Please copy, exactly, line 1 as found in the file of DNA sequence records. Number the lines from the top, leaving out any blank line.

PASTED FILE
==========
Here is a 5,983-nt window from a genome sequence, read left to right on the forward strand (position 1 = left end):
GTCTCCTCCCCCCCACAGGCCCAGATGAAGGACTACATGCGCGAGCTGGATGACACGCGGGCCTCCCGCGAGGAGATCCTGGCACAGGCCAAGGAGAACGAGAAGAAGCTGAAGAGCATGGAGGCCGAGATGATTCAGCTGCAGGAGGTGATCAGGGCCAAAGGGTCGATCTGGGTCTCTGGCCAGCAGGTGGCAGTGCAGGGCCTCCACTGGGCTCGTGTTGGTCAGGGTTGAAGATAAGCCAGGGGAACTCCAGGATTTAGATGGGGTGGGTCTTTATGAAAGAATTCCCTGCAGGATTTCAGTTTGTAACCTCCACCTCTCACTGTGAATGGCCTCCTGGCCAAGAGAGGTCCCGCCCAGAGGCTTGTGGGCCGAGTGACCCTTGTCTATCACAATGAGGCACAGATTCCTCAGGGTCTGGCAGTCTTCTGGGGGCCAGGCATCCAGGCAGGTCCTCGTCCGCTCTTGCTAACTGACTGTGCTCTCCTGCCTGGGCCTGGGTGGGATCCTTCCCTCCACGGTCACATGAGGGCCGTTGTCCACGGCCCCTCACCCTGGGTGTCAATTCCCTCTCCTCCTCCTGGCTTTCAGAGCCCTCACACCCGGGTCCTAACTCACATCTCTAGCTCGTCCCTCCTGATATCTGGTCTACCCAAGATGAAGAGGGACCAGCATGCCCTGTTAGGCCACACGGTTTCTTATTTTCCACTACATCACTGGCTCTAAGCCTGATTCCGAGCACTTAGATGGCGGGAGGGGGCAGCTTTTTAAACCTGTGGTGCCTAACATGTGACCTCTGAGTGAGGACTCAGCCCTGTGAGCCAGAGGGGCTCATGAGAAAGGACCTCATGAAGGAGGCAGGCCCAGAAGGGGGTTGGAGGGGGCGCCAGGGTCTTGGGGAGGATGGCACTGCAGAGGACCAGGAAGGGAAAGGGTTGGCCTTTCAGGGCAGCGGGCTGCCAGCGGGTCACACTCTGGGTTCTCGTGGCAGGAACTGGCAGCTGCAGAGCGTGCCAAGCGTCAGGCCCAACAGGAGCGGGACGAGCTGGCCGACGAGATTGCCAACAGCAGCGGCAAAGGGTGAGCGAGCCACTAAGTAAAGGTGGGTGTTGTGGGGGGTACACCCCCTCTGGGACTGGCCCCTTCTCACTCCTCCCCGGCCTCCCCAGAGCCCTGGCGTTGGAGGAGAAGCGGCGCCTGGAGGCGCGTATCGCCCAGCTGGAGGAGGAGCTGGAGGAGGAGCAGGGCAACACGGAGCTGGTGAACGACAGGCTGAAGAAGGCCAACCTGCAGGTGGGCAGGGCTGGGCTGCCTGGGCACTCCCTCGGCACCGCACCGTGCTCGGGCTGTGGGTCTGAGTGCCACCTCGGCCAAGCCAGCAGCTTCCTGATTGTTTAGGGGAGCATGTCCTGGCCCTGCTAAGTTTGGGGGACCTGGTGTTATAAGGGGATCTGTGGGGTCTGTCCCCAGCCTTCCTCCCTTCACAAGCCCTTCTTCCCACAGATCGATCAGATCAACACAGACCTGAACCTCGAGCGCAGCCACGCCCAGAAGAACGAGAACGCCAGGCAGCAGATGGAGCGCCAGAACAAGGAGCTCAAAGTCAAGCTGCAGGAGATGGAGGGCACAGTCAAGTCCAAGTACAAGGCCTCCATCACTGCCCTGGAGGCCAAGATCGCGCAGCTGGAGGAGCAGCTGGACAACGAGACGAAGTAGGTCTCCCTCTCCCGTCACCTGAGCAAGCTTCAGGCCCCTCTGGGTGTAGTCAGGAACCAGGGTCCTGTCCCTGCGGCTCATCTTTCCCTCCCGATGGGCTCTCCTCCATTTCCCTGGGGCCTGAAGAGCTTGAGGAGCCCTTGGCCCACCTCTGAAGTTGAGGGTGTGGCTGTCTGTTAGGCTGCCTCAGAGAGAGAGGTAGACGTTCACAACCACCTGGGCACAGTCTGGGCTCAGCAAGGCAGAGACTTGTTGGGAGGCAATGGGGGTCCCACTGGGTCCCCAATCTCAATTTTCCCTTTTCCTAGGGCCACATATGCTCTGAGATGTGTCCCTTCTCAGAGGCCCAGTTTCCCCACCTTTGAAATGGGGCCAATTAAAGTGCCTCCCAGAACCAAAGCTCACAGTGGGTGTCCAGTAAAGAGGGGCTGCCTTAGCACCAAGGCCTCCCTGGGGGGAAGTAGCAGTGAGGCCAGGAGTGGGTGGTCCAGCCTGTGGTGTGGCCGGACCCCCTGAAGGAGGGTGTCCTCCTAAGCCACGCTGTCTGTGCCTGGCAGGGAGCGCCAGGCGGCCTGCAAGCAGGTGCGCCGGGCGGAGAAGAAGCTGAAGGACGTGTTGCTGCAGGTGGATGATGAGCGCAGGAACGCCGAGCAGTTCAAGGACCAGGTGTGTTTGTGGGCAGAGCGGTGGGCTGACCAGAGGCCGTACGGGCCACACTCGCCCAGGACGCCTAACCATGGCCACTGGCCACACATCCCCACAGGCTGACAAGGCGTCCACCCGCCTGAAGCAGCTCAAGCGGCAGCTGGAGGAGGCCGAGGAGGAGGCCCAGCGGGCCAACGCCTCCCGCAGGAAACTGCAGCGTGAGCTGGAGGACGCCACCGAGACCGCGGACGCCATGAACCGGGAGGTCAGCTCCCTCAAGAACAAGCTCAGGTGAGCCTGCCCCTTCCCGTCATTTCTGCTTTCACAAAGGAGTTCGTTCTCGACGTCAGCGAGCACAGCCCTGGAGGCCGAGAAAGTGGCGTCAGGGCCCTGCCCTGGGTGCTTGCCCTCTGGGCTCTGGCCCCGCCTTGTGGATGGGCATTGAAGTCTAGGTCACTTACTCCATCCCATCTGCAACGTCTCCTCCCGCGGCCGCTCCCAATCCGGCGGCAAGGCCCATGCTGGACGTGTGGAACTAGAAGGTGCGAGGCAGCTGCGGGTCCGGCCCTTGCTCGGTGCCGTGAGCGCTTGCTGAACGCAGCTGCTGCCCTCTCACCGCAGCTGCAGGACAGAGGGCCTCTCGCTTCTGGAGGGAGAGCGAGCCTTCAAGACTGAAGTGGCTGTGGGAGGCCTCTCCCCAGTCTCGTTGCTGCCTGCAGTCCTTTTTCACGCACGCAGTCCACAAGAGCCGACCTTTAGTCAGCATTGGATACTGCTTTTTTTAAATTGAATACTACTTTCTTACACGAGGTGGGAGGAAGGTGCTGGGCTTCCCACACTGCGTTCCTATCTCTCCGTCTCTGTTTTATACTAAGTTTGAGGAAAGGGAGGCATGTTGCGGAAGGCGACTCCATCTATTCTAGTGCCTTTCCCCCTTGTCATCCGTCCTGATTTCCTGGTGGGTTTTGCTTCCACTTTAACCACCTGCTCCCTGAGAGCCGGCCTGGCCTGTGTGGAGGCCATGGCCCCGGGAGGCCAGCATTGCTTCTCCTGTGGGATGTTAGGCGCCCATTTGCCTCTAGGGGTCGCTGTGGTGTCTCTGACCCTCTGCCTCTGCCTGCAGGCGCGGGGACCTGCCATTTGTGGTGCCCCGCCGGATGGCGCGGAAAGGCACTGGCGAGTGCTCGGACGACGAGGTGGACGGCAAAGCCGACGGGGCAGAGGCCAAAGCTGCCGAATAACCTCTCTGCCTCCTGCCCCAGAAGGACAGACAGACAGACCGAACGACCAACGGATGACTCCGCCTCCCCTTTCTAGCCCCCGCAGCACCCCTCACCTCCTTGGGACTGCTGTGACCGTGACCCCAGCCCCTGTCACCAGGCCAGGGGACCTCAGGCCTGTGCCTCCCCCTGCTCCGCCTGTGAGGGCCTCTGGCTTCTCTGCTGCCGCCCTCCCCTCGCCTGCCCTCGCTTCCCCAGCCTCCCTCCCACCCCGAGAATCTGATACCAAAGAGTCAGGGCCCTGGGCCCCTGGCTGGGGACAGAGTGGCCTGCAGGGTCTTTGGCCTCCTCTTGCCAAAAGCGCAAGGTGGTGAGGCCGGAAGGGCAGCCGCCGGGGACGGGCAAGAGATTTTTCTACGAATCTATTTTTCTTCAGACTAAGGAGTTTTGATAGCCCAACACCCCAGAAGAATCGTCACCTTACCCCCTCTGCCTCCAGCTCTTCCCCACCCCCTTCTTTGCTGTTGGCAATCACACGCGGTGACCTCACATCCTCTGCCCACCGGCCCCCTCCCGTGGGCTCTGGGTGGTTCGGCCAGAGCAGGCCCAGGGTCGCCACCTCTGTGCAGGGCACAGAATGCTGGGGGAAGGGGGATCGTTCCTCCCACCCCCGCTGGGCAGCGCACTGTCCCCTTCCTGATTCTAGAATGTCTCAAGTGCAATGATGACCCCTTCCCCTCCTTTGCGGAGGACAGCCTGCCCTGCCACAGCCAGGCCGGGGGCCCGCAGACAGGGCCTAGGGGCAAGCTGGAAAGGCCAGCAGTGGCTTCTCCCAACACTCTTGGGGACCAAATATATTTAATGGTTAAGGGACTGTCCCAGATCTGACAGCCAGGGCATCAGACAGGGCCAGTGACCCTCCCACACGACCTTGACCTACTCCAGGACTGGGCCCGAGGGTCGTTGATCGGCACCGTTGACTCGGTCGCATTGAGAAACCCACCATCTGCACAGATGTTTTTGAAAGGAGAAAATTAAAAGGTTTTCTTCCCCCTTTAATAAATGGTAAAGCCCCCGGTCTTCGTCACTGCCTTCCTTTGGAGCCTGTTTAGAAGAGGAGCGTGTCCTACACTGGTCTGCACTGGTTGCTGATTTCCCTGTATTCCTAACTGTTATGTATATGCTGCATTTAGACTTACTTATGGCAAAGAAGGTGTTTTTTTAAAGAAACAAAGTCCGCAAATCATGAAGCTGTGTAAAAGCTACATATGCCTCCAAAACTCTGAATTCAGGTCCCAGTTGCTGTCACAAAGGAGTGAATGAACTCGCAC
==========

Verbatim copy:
Here is a 5,983-nt window from a genome sequence, read left to right on the forward strand (position 1 = left end):